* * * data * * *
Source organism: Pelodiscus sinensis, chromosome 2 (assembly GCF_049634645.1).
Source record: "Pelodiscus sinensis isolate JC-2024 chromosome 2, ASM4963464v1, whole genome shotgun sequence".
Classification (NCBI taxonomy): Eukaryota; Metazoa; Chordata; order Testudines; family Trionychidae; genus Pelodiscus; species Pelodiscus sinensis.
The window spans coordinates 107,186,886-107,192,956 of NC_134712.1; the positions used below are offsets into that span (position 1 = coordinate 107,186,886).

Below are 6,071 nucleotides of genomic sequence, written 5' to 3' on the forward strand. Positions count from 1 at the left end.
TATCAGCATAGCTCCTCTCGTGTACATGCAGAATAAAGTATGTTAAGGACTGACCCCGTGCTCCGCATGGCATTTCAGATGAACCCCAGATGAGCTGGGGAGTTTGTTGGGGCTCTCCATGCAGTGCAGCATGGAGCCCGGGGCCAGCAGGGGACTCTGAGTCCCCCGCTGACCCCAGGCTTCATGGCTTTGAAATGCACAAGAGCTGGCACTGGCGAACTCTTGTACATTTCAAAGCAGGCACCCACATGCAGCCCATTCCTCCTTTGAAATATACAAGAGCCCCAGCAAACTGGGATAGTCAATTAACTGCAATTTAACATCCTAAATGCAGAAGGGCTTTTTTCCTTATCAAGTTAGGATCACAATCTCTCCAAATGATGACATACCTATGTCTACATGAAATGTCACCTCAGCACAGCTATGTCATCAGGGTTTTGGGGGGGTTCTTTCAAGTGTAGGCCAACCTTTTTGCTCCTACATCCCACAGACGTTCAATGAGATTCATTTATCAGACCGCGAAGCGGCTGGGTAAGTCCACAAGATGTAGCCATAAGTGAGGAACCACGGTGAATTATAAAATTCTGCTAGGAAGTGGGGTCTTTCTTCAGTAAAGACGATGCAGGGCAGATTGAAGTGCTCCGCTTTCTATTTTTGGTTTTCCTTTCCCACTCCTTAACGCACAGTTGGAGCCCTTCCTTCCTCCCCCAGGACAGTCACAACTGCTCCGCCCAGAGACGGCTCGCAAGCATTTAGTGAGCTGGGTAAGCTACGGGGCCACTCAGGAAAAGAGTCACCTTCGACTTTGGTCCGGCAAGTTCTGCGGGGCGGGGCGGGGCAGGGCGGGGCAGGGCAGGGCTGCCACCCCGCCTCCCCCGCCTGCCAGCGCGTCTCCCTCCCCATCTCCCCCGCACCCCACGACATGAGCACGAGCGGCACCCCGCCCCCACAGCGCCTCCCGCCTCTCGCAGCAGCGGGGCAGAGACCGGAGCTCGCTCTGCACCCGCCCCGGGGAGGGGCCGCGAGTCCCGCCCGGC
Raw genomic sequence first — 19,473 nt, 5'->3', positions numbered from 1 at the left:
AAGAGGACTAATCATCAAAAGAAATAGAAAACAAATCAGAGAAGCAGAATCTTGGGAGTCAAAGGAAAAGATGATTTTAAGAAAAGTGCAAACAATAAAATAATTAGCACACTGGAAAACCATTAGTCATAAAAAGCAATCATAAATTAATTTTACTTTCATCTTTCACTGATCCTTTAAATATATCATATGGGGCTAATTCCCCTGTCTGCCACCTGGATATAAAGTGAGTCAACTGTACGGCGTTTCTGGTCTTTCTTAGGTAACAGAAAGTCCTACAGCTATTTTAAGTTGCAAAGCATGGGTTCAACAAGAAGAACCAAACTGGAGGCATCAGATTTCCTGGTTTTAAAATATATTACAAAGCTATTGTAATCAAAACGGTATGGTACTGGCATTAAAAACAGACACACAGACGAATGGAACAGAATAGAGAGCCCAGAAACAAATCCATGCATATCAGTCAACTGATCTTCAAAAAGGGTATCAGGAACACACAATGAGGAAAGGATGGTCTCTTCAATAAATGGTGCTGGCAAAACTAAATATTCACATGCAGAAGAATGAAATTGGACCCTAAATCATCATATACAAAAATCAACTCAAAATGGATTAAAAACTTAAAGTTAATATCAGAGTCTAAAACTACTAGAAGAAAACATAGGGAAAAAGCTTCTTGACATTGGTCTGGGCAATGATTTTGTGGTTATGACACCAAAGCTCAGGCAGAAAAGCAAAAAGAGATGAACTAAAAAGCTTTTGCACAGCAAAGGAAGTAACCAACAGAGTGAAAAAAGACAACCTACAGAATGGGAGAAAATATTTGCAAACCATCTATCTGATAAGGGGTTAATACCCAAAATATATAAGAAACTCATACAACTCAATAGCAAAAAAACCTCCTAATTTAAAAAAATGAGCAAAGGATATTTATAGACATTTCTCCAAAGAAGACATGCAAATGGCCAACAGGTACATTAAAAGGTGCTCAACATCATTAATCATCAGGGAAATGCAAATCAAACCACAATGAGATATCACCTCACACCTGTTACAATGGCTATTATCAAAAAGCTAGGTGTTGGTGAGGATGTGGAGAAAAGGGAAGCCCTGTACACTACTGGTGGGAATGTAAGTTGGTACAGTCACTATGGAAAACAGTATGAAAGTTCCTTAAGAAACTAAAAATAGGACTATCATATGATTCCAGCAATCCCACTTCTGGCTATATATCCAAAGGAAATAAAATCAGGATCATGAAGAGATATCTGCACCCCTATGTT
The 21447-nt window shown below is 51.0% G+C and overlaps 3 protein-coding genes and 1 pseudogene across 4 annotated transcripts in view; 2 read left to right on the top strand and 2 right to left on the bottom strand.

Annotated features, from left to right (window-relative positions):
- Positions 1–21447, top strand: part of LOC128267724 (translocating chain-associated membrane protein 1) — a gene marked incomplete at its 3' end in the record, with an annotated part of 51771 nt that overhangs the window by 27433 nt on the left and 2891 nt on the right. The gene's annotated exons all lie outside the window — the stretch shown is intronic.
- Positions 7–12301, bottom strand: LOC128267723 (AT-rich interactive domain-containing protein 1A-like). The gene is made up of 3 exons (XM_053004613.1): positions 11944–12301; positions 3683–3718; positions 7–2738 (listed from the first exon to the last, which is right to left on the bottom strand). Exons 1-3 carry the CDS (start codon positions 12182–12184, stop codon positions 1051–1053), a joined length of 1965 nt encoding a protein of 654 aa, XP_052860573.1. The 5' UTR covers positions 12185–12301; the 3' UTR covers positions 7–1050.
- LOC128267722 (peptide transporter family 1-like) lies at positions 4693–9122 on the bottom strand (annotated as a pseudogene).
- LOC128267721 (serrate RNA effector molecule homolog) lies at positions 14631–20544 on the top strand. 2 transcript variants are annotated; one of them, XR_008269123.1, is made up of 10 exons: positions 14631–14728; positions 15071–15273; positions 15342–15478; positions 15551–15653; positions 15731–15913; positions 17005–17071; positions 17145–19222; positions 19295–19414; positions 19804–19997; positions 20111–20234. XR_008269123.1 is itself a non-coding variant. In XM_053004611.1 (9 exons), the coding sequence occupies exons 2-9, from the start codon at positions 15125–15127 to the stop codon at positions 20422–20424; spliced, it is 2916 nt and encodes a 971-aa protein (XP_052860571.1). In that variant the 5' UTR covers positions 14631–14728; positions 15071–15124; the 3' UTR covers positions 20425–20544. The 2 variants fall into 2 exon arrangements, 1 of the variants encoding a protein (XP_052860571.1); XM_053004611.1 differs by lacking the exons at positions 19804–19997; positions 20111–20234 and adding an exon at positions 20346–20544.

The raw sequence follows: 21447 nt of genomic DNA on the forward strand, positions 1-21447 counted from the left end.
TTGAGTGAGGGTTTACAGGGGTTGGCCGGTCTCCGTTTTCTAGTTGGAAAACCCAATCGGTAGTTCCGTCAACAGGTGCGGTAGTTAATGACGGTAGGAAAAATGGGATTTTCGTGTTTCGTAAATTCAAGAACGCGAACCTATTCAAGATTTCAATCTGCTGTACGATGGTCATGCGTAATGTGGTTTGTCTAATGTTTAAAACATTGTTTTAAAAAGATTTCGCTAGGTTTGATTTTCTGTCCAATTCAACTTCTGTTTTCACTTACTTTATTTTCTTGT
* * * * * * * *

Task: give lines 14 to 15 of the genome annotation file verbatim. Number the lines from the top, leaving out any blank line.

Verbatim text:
- LOC128267721 (serrate RNA effector molecule homolog) lies at positions 14631–20544 on the top strand. 2 transcript variants are annotated; one of them, XR_008269123.1, is made up of 10 exons: positions 14631–14728; positions 15071–15273; positions 15342–15478; positions 15551–15653; positions 15731–15913; positions 17005–17071; positions 17145–19222; positions 19295–19414; positions 19804–19997; positions 20111–20234. XR_008269123.1 is itself a non-coding variant. In XM_053004611.1 (9 exons), the coding sequence occupies exons 2-9, from the start codon at positions 15125–15127 to the stop codon at positions 20422–20424; spliced, it is 2916 nt and encodes a 971-aa protein (XP_052860571.1). In that variant the 5' UTR covers positions 14631–14728; positions 15071–15124; the 3' UTR covers positions 20425–20544. The 2 variants fall into 2 exon arrangements, 1 of the variants encoding a protein (XP_052860571.1); XM_053004611.1 differs by lacking the exons at positions 19804–19997; positions 20111–20234 and adding an exon at positions 20346–20544.

The raw sequence follows: 21447 nt of genomic DNA on the forward strand, positions 1-21447 counted from the left end.